Besides conceiving of Jesus as Judaism-friendly, there is a second challenge for those Christians who would have their Jewish friends see him as not only good news for the Jews, but also Jewish good news. And that challenge is for fine and aware Christians to reconnect with how the Christ who was born in Bethlehem, died at Calvary, and rose from the dead, remains the Lion of the Tribe of Judah, the Son of David, the King of the Jews who one day will return to bring to fruition all the promises God made to that chosen nation. The many Christians who deny that this is how the story ends should not be surprised when there is no room for their Jesus in the Jewish inn.

For the rest of you, who are more adventurous, read still further.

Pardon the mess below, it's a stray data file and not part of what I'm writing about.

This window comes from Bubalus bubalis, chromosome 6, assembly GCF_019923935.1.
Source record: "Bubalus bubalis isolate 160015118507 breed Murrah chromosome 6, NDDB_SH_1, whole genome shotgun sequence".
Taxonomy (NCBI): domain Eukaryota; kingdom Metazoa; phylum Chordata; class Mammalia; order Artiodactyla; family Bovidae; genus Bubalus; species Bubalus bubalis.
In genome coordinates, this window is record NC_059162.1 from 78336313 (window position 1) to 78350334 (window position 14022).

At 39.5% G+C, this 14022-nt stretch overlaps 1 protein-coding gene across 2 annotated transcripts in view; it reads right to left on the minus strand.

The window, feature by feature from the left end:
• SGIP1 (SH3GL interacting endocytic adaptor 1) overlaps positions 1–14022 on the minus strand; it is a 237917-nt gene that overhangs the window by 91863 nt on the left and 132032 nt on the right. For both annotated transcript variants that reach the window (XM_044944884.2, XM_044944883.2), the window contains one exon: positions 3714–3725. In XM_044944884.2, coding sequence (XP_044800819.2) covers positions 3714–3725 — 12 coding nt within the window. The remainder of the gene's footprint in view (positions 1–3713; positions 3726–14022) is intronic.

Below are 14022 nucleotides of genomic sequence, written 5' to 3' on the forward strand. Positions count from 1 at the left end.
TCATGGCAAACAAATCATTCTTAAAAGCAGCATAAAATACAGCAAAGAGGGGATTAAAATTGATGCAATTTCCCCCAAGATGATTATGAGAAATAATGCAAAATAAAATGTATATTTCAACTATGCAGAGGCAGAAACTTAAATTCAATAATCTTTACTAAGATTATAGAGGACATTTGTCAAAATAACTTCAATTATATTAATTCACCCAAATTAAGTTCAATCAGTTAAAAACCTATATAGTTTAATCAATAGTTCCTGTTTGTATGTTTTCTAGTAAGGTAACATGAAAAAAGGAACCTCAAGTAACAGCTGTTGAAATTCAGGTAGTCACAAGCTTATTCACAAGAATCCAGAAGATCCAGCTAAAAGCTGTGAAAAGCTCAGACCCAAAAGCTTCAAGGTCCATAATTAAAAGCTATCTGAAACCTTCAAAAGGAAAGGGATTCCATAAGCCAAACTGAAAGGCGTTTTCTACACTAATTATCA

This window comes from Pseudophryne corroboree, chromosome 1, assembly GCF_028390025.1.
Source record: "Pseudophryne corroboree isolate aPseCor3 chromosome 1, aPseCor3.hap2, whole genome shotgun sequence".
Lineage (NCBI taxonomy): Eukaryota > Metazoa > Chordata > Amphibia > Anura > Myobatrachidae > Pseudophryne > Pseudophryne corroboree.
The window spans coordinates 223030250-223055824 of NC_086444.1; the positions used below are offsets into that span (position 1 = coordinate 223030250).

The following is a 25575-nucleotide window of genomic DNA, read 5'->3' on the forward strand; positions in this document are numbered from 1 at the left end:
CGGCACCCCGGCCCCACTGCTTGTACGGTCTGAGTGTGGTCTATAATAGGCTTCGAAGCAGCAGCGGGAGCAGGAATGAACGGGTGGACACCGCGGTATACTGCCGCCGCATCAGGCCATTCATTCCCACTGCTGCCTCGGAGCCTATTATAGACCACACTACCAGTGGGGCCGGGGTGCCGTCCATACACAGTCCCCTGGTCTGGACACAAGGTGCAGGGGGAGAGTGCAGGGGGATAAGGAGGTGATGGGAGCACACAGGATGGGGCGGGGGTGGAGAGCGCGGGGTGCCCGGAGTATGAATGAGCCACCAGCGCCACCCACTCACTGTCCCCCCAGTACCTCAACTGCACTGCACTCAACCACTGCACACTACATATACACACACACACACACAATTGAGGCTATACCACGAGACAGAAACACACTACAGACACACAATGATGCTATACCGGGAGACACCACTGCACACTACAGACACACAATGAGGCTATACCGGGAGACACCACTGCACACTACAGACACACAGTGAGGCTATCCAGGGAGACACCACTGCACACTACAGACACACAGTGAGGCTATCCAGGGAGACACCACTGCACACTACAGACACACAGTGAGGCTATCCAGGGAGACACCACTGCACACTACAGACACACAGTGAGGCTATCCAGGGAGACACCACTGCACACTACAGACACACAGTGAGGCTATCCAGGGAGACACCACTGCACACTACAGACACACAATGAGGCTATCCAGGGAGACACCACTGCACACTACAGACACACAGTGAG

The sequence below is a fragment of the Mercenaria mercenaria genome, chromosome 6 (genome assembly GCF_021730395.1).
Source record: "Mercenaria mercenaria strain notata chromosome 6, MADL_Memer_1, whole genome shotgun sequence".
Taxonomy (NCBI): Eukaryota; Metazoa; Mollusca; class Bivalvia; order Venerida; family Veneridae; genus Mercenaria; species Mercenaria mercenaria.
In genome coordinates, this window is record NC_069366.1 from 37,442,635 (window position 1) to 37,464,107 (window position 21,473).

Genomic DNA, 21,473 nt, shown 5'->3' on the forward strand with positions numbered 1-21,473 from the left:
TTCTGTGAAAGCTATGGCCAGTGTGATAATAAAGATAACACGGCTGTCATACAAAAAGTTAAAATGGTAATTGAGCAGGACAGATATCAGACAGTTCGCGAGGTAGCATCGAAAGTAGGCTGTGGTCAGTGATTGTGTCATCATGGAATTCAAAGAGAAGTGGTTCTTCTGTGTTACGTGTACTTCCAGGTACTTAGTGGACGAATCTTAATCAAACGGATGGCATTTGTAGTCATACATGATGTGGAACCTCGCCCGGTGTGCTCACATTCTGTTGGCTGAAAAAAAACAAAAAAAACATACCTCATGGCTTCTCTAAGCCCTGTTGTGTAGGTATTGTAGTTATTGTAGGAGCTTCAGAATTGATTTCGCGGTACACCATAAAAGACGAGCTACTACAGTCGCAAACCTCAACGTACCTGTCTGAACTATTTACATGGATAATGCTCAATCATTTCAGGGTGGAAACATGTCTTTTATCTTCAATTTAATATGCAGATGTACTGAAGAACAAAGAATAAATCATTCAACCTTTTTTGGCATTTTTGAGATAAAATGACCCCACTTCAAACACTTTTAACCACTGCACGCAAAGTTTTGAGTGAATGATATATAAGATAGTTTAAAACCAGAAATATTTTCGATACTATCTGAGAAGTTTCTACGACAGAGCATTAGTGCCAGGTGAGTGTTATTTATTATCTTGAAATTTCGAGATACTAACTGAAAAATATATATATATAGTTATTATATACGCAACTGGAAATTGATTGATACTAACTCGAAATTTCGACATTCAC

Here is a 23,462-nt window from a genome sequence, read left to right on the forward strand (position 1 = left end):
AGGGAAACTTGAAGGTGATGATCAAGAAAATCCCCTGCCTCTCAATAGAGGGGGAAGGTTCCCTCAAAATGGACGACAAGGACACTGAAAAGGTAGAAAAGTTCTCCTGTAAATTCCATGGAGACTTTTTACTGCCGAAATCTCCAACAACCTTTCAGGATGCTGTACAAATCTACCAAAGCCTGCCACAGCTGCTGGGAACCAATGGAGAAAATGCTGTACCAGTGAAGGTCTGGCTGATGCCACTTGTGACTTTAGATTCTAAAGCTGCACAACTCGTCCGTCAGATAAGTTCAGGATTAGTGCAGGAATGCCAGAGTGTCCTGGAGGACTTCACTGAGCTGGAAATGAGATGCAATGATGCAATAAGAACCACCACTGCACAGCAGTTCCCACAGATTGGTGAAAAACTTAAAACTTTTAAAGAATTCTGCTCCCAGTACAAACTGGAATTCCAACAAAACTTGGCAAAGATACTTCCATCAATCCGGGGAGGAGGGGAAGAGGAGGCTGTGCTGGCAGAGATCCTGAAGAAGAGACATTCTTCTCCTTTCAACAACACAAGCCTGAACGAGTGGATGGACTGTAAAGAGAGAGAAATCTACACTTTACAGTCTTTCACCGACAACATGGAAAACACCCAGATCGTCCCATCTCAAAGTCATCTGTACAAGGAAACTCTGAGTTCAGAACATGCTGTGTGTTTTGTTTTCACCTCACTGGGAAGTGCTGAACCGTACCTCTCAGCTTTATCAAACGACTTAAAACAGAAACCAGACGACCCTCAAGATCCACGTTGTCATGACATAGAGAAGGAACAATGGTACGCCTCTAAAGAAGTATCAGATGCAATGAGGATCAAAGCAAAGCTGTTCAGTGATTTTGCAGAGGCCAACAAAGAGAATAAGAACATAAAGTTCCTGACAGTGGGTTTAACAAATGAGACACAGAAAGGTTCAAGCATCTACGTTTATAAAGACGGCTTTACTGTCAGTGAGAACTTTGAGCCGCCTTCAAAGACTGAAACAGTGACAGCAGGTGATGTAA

1. Learn to talk about Jesus in biblical terms, as being good news for Israel and the nations. The Bible consistently speaks in these terms, rather than seeing the gospel as good news for an undifferentiated humanity. This is why Paul will speak in Romans chapter eleven of the fullness of Israel and the fullness of the nations—TWO fullnesses corresponding to this rhetorical rhythm of the Bible’s theological grammar. Jesus was, is, and will in the future be good news for the Jews first, and only therefore good news for the Gentiles.